Sonication or buzz pollination is the bumblebee‘s secret weapon of resonant vibration. When bumblebees (and a few other bee species) grab onto a flower and vibrate it by flying in place, securely attached pollen is dislodged. From BayNature.org:
Buzz pollination can be useful for releasing or collecting pollen from many types of flowers, but it is essential for some, including tomatoes, blueberries, and our native manzanitas. The anthers (male reproductive organs) of these flowers have only small pores through which pollen is released, like the holes in a pepper shaker. Sometimes wind or visits from insects can inadvertently shake out some pollen, but the amounts are small. Also, many of these flowers do not produce nectar, so honeybees ignore them anyway.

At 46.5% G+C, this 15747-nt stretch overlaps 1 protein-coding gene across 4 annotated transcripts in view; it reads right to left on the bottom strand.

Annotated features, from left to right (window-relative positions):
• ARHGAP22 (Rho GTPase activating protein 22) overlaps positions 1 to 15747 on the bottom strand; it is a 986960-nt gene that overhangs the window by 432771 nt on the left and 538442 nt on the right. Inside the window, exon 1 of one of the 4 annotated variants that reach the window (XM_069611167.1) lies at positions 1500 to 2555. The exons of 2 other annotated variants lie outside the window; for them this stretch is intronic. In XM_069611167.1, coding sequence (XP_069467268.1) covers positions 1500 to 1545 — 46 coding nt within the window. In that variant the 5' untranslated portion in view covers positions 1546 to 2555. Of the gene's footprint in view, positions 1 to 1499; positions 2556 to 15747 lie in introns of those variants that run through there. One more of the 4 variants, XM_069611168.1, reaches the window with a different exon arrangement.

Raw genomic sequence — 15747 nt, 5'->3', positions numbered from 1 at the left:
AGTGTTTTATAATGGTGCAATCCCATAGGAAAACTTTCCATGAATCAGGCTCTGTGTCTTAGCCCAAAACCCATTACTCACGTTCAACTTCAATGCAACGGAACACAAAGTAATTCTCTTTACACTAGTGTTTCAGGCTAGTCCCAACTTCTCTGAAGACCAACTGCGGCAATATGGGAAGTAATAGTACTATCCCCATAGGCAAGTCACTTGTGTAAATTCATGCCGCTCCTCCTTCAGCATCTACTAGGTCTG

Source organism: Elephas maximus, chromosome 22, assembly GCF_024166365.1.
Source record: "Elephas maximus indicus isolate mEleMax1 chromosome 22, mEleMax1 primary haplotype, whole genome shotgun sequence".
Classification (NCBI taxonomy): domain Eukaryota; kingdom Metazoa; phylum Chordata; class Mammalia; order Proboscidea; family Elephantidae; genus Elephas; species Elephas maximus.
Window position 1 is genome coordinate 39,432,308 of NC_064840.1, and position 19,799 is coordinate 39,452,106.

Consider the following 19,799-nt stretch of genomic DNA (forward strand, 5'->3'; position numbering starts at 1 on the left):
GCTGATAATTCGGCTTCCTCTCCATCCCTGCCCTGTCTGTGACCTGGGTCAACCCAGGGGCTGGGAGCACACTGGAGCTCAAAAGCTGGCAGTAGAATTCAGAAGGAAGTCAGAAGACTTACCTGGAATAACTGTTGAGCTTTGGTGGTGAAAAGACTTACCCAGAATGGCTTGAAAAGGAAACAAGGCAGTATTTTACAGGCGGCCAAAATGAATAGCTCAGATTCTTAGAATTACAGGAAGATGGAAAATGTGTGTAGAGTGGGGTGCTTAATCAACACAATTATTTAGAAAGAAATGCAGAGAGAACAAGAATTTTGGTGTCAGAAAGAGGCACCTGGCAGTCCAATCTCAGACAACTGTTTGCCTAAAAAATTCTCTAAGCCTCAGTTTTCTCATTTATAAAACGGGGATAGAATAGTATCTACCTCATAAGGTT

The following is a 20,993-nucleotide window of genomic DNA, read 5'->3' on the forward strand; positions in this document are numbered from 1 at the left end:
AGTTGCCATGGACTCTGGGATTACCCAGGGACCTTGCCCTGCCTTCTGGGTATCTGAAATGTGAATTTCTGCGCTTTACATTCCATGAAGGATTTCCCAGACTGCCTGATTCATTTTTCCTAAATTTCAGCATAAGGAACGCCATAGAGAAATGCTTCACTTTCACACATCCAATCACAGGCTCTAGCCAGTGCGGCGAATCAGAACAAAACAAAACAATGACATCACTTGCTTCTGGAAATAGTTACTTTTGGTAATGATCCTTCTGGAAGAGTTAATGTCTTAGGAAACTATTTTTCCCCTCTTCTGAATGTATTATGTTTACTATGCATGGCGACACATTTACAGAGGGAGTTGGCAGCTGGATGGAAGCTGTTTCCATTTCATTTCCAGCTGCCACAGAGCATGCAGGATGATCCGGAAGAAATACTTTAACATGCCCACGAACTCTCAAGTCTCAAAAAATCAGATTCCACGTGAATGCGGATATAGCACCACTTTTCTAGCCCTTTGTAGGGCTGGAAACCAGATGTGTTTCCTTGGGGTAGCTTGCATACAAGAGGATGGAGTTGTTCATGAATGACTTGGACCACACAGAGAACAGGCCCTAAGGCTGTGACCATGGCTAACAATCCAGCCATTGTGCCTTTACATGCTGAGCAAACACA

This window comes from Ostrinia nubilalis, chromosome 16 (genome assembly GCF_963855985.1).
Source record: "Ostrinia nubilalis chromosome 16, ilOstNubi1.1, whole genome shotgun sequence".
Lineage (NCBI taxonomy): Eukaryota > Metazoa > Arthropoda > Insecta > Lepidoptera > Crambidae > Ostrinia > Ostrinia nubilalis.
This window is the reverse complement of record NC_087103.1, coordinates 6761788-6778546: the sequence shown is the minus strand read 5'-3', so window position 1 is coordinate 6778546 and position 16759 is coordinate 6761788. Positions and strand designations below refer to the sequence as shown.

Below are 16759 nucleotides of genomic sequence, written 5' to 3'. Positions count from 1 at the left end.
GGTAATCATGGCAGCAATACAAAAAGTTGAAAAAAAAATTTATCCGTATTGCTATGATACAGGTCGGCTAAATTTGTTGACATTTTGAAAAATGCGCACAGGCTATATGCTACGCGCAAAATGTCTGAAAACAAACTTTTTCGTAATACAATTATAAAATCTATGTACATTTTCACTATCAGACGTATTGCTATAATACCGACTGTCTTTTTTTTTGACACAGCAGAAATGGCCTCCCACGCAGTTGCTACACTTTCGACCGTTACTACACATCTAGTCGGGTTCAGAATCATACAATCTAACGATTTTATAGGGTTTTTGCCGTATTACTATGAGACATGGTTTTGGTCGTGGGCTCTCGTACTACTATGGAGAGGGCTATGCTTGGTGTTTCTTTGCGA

Bumblebees, by contrast, actively collect and eat not just nectar but also protein-rich pollen. And a bumblebee can cause a flower to discharge a visible cloud of pollen through buzz pollination. The bumblebee grasps the flower with its legs or mouthparts and vibrates its flight muscles very rapidly without moving its wings. This vibration shakes electrostatically charged pollen out of the anthers, and the pollen is attracted to the bumblebee’s oppositely charged body hairs. The bumblebee later grooms the pollen from its body into pollen-carrying structures on its back legs for transport to its nest.
See in action above in this video from the Smithsonian Channel: Slow-Mo Footage of a Bumble Bee Dislodging Pollen.
We also recommend Bees: A Honeyed History, a beautifully illustrated book about the bee life cycle, bee anatomy, swarms, the Waggle Dance, beehives, pollination, flowers and our food, bees and dinosaurs, and more.